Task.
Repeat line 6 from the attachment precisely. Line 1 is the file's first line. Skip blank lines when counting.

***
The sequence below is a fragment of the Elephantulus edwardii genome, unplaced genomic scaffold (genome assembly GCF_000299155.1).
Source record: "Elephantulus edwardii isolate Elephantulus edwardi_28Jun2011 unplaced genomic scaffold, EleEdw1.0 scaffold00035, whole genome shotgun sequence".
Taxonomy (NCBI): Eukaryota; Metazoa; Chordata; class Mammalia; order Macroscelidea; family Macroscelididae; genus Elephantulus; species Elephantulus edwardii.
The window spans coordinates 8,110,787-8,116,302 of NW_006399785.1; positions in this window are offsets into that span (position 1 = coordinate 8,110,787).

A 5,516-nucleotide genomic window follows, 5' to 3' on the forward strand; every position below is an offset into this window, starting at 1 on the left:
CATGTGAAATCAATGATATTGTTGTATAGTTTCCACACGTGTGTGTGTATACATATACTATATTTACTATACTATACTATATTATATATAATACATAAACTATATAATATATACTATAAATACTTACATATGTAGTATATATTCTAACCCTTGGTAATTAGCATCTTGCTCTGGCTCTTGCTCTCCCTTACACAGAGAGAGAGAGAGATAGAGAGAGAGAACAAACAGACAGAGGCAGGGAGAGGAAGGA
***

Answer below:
CATGTGAAATCAATGATATTGTTGTATAGTTTCCACACGTGTGTGTGTATACATATACTATATTTACTATACTATACTATATTATATATAATACATAAACTATATAATATATACTATAAATACTTACATATGTAGTATATATTCTAACCCTTGGTAATTAGCATCTTGCTCTGGCTCTTGCTCTCCCTTACACAGAGAGAGAGAGAGATAGAGAGAGAGAACAAACAGACAGAGGCAGGGAGAGGAAGGA